Photo courtesy NHRA/National Dragster

Thanks to some cold, hard cash from DENSO Spark Plugs and a few sets of slicks from Goodyear, the National Hot Rod Association made its factory hot rod division exciting again at this weekend’s prestigious U.S. Nationals, and no one in the class was more exciting — at least in the eyes of the NHRA’s announcing team and the fans — than Colorado’s Deric Kramer, who smoked his way to the Pro Stock burnout contest crown at the Lucas Oil Raceway.

Kramer, driving his American Ethanol-backed Dodge Dart, won two of the four contested rounds of the burnout contest during qualifying at Indy, and he did so not with distance, but with pure volume of tiresmoke, exciting huge applauses from the crowd on hand who had never witnessed such a spectacle from the normally reserved and calculated group of Pro Stock racers.

Kramer was declared the winner of both the fourth and fifth qualifying sessions on Sunday, while Shane Gray, whose antics at Brainerd, Minnesota a couple weeks ago served as the catalyst for the creation of the burnout contest, won the second session outright and was runner-up in sessions four and five. That left both drivers with 400 points, and with overall victories serving as the tie-breaker, Kramer was given the nod and the $5,000 prize that went along with winning what drag racing historian Bret Kepner confirmed was the first NHRA-sanctioned burnout contest since the 1981 Cajun Nationals.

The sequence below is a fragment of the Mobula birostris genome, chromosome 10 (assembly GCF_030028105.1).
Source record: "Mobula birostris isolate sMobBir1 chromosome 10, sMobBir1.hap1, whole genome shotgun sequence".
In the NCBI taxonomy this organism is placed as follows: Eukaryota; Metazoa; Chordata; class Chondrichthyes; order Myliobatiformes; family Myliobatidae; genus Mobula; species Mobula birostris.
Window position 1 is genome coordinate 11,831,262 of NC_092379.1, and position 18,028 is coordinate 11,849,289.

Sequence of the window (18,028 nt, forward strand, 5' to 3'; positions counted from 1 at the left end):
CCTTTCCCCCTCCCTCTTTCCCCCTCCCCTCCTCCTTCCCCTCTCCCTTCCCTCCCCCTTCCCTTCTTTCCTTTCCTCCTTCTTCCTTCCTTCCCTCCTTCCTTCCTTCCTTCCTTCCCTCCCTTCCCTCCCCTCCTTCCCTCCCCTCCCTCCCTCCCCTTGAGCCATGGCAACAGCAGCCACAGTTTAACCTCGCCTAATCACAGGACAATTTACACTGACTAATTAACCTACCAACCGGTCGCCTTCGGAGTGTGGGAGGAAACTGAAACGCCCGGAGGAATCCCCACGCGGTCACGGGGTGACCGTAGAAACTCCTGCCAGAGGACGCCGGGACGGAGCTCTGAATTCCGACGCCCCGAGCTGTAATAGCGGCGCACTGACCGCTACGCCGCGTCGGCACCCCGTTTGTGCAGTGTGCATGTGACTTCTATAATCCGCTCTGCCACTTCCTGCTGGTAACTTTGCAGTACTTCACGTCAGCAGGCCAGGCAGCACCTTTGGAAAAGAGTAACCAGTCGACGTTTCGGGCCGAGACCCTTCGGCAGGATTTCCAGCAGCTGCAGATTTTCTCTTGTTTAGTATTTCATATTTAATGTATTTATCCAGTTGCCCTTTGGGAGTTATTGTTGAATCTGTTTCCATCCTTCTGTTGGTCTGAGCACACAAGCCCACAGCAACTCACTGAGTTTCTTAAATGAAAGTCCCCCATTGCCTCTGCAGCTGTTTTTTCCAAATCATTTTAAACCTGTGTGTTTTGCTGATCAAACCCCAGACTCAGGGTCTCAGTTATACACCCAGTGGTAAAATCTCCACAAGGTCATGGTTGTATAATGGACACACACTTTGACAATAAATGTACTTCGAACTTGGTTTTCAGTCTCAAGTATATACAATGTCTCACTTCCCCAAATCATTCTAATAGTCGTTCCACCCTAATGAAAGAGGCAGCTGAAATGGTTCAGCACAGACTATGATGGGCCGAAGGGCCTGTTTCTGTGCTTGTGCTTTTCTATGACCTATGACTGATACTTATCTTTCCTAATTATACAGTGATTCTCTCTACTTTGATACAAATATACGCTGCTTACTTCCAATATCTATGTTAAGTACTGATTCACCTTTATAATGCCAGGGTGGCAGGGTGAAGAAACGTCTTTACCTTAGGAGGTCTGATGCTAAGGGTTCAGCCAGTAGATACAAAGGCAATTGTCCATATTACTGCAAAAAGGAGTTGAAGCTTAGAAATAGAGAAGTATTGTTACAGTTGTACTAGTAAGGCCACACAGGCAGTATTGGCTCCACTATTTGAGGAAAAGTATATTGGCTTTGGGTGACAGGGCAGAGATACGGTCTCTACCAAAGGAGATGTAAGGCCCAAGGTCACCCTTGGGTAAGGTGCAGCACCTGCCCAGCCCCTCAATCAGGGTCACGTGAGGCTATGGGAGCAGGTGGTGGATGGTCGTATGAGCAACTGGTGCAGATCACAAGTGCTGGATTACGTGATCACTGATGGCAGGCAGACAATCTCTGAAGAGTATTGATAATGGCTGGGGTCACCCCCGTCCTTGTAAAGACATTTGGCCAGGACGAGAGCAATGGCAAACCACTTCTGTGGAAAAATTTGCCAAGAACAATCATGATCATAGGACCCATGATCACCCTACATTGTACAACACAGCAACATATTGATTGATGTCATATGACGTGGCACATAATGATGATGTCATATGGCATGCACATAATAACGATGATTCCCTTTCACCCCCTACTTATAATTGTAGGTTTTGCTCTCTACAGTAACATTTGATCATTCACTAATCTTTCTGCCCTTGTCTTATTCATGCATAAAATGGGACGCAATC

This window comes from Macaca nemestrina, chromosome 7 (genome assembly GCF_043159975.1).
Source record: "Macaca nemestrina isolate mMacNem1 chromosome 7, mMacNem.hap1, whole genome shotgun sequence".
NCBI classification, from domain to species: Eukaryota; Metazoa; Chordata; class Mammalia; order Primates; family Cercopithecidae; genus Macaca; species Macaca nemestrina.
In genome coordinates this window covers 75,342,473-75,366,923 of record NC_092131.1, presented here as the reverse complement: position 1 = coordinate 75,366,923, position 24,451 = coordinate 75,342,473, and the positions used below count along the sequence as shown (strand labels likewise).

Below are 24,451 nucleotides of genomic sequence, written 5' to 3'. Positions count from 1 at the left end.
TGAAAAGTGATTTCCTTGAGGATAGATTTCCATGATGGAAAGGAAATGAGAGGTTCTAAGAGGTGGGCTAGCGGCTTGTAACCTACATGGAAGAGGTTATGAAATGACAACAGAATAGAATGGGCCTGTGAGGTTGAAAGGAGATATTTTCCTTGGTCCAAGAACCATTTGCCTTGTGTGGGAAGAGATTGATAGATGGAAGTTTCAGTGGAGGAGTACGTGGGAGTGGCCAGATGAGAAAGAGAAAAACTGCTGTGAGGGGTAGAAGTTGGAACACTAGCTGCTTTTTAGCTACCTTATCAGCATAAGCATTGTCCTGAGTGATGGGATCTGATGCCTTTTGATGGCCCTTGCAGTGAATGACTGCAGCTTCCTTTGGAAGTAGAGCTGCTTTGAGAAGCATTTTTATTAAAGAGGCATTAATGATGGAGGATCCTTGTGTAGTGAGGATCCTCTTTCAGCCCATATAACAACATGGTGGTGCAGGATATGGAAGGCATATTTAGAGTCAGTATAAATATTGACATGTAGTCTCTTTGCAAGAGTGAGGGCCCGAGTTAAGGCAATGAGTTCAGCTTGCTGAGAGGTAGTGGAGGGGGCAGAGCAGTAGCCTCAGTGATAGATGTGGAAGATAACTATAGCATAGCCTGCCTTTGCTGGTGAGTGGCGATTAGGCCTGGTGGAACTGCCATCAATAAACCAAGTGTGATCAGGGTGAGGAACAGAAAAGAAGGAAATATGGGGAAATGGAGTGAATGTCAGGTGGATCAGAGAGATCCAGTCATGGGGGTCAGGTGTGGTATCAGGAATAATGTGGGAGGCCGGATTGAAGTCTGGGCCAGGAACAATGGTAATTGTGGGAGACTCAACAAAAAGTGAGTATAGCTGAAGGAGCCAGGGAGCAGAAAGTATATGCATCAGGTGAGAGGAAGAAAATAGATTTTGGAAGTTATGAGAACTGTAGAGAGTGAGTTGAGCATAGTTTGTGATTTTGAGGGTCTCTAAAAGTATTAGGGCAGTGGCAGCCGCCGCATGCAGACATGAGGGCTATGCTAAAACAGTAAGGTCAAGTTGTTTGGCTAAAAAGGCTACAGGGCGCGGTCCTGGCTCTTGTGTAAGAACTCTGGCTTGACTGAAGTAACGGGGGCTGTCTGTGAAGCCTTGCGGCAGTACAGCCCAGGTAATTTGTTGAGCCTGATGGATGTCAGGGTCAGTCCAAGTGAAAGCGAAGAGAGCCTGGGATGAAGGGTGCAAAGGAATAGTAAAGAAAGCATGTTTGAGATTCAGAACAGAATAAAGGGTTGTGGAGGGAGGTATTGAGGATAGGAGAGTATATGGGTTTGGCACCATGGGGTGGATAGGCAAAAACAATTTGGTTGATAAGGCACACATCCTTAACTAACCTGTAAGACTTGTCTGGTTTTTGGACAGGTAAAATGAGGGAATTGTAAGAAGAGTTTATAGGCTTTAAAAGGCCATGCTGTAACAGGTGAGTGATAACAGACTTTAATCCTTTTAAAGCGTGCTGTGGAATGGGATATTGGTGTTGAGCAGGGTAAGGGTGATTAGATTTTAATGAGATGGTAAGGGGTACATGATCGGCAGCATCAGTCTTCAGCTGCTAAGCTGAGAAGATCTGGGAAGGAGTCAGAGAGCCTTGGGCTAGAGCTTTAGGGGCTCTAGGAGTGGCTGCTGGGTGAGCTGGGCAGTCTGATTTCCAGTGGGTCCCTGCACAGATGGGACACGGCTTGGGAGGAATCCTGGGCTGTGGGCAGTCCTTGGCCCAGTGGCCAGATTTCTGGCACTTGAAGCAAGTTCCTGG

Both Gray and Kramer offered differing approaches to the contest: Gray wowed the crowd with the long-ball, while Kramer instead set the line-lock, brought the engine up to RPM and let it rip for nearly 20 seconds before boiling the hides out beyond the christmas tree, leaving a large plume of smoke behind the starting line.

“I just tried to see how far we could carry it out there; I wasn’t too interested in just sitting there,” Gray told NHRA.com. “The burnout contest should be whoever can do a burnout the furthest.”

Kramer countered, “If I could see through all the smoke I was making I could have tried to drive it a little further.”